Kate Sutton on “Extraneous” – Artforum International

The exhibition “Extraneous” was a quietly devastating addition to this year’s Curated By festival. Assembled by Zasha Colah and Valentina Viviani, the compact group show took as its emblem the Indian tradition of leaving a matka, a clay pot of drinking water, on the street for thirsty passersby as an act of communal hospitality. Foregrounding generosity as a response to violence, the exhibition opened with a series of staggered pedestals, each bearing a sculpture in shades of slate and both fired and unfired clay. Part of Margherita Moscardini’s ongoing project The Fountains of Za’atari, 2015–, the objects beckoned with the simple material pull of a minimalist heirloom, some great-aunt’s ashtray that’s too nice to use, but such a shame to store away. Seemingly abstract, each sculpture is a model of an actual courtyard from Jordan’s Za’atari refugee camp. Founded in 2012 at the beginning of the war in Syria, the camp eventually swelled to become the country’s fourth-largest city, with at one point just over 150,000 inhabitants. Now, a decade later, what was supposed to be a temporary shelter operates as a near metropolis, buttressed by a network of informal economies and improvised, largely illegal, amenities, such as the concrete courtyards with their water fountains. Moscardini’s models exist as more than an inventory; they signify an agreement with the collecting institution that these courtyards will be realized at full scale on European soil but, critically, will not be subject to European laws. Instead, these once-private spaces would operate as a true international commons, sharing the indistinct legal status of the high seas.

The theme of public fountains as a no-man’s-land continued with Nazar Strelyaev-Nazarko’s “watergames (Plóshcha Svobódy),” 2022, a series of diminutive oils on canvas depicting Kharkiv’s Freedom Square, named in the subtitle. Once home to a statue of Lenin, the Ukrainian plaza now hosts families stripped to their skivvies around automated water spigots. Strelyaev-Nazarko’s paintings have more than a touch of Puvis de Chavannes about them (see the boy bent in an attempt to stop one spout with his fist in The Cap, or the buxom young mother slumping out of her bandeau top in mama), conjuring a kind of urban pastoral. Basement View, however, reveals a casually alarming side to the frolicking: Beside a towheaded toddler, a giant unexploded missile protrudes from cracked cement at a slightly cocked angle, like a parking barrier backed into one too many times. The weapon reappears in La Tempesta, after Giorgione, where it echoes the vacated pedestal of the Lenin statue.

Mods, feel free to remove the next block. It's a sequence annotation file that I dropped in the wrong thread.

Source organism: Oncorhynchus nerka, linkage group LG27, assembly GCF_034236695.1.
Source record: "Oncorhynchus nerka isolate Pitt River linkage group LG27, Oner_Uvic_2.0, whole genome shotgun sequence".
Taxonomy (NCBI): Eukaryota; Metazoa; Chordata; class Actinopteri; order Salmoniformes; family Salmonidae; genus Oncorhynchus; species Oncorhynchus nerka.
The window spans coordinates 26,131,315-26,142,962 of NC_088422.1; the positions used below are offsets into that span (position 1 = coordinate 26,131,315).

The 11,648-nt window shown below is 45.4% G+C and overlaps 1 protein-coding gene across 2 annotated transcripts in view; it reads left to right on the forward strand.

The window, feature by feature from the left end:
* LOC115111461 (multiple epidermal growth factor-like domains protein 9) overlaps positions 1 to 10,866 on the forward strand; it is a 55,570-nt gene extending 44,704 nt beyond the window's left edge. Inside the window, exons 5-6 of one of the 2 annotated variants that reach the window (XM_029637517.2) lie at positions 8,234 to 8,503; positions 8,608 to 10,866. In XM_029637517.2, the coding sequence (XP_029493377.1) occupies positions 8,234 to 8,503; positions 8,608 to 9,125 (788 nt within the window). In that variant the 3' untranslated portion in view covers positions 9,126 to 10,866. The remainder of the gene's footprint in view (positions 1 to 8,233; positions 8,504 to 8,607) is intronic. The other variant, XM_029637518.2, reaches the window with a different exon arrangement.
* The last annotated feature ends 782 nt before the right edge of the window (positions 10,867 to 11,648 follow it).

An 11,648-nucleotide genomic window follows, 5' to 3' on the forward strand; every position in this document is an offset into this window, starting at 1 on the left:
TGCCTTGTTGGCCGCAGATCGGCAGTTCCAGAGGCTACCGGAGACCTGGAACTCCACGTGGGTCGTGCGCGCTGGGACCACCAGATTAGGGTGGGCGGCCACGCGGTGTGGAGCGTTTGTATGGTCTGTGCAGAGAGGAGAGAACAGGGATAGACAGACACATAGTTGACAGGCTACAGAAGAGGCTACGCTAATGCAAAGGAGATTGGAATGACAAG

The attic-like space of the gallery’s upstairs housed two more works that built on this idea of the parallel monument. In the two-hour video Towards the Matheme of Genocide, 2009, Grupa Spomenik/Monument Group (Damir Arsenijević, Branimir Stojanović, and Milica Tomić) charts an elaborate choreography of Lacanian signifying chains across a whiteboard. The work refers to the Srebrenica massacre of 1995, when roughly eight thousand Bosniak men and children—primarily Muslim—were slaughtered over the course of ten days. Mass graves were dug up and their contents scattered in an attempt to hide the crimes; the laborious process of identifying the remains for proper burial helped hone and refine the practice of modern forensics. But science is neither omniscient nor immune to bias. And in the process of reconciliation, the commemoration of the lost often reduced their identity to a shorthand. While there can never be a truly appropriate response to genocide, Grupa Spomenik proposes a language that affords the victims a political subjectivity beyond the ethno-national.

The opposite wall was covered with a different kind of political calculus: Sawangwongse Yawnghwe’s Snakes and Ladders/Coup and Resistance, 2022. The giant tongue-in-cheek board game, replete with a clunky wooden die, charts Myanmar’s ongoing coup d’état, from its start on February 1, 2021, past various pitfalls (INTERETHNIC DIVERGENCE, NEGOTIATED SETTLEMENT, SCORCHED EARTH CAMPAIGN, etc.) to the elusive (illusory?) PRO-DEMOCRACY VICTORY that marks the game’s speculative end. The tone could strike some as morbidly irreverent, but, like cool water offered amid punishing heat, Yawnghwe suggests the work’s aim is to take something formerly out of one’s control and allow instead for the possibility of alternative endings. An accompanying video shows the artist playing against himself. He wins.

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